Trustee is Fundamental Position for Estate Settlement

Trusts are one of the better choices for protecting estate property. Not only are assets exempt from probate, they are usually exempt from inheritance and estate tax. Furthermore, settling an estate trust normally takes less time than settling a probate estate and inheritance property can be transferred to heirs more quickly.

For the most part, trusts are only necessary with the value of the estate is greater than $100,000. Lesser valued estates can utilize estate planning strategies that offer the same advantages of trusts.

A Trustee needs to be selected to oversee all types of trusts including testamentary, irrevocable, and living trusts. The individual chosen for this position needs to be reliable and someone that can be counted on to make appropriate decisions for the good of the estate. They should possess good financial skills and capable of multi-tasking and meeting deadlines.

A Trust’s Elements & The Trustee’s Role

There are a lot of ways to setup a trust and most require help from a lawyer. Each type of trust offers unique benefits. Some help reduce estate and inheritance taxes, while others provide cash to cover the cost of taxes. Some provide money to beneficiaries while the decedent is still alive, while others make financial distributions for years after the date of death.

Irrespective of the type of trust established, each consists of three parties that include a Trustee, Trustor, and Beneficiary. The person that sets up the trust is the Trustor. The person managing the trust is the Trustee. Beneficiaries are the people or organizations that receive property and inheritance money from the Trustor.

An estate Trustee performs important tasks pertaining to estate settlement. This individual acts as the estate fiduciary and manages the transfer of inheritance property to beneficiaries. They are also in charge of settling the decedent’s estate according to directives provided in the last will and testament.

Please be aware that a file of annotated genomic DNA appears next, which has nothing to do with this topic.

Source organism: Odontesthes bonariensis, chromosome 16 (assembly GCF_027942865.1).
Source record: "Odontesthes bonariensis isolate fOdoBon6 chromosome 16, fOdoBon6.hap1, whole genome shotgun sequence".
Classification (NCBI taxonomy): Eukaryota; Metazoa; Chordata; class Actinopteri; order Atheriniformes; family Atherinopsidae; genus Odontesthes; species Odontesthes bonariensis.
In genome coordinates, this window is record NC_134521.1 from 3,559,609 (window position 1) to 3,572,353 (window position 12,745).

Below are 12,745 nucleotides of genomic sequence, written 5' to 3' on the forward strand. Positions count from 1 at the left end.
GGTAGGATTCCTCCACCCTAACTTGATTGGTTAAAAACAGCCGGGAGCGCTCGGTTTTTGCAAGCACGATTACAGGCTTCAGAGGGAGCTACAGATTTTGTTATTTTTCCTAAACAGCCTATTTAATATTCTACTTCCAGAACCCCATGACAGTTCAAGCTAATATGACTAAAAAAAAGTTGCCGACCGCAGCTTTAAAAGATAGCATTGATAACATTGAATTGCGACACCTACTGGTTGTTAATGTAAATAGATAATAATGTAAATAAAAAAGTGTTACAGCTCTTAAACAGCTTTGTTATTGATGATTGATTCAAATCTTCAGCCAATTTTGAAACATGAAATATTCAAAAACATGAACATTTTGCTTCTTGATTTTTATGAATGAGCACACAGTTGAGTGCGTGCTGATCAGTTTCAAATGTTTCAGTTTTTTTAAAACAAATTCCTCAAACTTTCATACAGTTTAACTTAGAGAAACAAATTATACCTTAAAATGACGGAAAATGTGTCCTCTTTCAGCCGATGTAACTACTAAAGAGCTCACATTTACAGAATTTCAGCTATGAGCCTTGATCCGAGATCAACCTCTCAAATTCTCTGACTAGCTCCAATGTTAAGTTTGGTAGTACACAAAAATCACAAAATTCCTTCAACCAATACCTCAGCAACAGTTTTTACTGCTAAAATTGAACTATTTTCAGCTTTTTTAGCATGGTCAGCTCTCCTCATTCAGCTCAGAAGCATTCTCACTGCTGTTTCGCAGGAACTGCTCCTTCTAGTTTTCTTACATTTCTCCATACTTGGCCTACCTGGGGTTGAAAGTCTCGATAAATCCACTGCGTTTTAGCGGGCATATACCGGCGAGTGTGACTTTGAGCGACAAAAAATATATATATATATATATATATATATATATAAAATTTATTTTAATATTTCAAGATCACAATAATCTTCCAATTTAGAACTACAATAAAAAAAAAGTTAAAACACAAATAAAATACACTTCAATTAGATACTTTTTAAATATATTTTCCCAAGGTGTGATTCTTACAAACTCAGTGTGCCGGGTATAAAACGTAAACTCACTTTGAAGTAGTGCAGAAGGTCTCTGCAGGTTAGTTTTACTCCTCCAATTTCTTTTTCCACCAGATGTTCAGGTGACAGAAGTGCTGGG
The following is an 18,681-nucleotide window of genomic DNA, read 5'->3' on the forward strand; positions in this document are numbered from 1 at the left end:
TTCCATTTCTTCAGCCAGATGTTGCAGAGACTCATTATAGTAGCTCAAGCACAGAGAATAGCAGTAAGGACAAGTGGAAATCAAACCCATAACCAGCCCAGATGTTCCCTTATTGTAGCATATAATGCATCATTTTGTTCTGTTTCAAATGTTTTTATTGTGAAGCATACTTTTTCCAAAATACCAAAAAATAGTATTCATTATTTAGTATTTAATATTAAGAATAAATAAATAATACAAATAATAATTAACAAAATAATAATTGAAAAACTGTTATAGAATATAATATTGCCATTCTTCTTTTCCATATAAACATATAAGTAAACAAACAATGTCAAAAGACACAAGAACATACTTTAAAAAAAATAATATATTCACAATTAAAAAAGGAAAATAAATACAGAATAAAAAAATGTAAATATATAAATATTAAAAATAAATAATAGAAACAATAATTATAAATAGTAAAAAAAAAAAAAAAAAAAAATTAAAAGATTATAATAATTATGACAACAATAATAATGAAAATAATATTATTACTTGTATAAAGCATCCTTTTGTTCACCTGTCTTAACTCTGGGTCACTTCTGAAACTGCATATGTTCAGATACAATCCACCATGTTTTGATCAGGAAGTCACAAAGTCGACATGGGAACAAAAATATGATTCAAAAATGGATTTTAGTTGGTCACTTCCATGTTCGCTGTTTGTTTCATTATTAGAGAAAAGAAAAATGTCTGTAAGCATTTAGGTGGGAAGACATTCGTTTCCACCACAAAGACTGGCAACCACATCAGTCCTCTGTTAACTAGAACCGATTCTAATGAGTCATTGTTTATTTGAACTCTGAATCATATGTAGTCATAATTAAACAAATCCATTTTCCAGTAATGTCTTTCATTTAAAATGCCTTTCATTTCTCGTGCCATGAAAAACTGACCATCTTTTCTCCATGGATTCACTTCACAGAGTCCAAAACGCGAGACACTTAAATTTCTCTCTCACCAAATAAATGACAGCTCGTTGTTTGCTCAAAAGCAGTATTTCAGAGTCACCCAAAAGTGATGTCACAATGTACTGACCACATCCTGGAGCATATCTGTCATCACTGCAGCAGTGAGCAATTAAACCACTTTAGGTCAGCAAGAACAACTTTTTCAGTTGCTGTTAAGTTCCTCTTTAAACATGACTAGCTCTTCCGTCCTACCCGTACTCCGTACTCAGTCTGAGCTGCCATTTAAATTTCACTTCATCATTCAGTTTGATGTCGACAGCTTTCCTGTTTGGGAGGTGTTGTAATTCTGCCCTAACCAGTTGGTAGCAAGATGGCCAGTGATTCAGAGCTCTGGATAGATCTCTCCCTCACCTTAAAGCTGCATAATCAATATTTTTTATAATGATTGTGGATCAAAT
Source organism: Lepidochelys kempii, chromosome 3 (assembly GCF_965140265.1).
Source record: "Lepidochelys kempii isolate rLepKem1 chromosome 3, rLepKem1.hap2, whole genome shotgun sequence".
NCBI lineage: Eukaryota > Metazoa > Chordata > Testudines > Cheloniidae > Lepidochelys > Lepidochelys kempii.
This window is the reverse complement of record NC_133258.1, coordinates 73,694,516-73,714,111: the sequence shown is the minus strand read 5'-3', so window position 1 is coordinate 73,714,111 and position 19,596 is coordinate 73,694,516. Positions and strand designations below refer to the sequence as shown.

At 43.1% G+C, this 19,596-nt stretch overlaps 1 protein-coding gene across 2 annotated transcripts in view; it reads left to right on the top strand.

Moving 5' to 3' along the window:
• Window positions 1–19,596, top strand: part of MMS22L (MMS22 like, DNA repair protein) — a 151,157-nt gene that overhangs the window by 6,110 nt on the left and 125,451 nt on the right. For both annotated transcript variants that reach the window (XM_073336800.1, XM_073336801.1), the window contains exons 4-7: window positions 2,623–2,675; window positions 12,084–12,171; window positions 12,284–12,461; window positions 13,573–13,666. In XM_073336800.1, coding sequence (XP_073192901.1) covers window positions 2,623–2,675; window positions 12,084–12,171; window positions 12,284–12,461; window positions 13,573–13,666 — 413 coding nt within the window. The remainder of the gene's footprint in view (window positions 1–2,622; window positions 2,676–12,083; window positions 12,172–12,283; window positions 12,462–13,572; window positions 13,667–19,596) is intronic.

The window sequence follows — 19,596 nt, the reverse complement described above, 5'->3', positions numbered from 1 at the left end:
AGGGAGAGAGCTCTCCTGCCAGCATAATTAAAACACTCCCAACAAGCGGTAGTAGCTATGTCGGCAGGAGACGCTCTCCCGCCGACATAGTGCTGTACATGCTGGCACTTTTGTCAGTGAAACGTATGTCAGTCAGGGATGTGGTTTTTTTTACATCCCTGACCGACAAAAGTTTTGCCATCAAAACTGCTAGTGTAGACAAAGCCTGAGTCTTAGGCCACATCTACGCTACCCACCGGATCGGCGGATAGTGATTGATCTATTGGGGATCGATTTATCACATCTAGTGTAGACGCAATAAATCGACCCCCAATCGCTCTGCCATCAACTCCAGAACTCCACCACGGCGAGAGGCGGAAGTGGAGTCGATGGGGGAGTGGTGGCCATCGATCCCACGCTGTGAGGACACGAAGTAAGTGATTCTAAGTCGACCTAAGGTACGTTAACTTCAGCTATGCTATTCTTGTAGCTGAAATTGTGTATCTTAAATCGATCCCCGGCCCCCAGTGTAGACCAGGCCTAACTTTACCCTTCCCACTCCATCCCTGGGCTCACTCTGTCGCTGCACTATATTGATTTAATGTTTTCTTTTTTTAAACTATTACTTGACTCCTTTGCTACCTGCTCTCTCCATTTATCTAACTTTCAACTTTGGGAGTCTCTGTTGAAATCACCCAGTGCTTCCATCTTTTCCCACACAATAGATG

Setting Up A Trust

Setting up a trust is a relatively simple process, but will require assistance from an estate planning lawyer. This is particularly necessary when setting up an irrevocable trust. This type of trust offers a great deal of flexibility during the planning phase, but once in place an irrevocable trust cannot be changed without making a court appearance.

The cost to setup a trust can range from less than $100 to over $1,000. Much depends on the type and value of assets and the type of trust being established. Many people who only require a living trust and last will and testament may find it advantageous to use legal services such as LegalZoom.com.

Trust Property & It’s Disbursement

All property that is put into a trust is removed from the estate and not required to endure the probate process. Probate is used to settle estates that have not been transferred to trusts. Assets held in probated estates cannot be passed along to heirs until all other facets of estate settlement are completed.

Writing a Will is essential whether an estate is safeguarded by a trust or required to pass through probate. The Will provides directives regarding how the estate needs to be settled, as well as appointing an estate agent and naming beneficiaries, for example via a private trust company or a domestic asset protection trust.

Irrespective of whether you use the services of an online provider, estate planner, or probate attorney it is a good idea to organize financial records and make a list of estate assets. It is advisable to discuss plans for designating a Trustee with the person before appointing them to the position within the Will.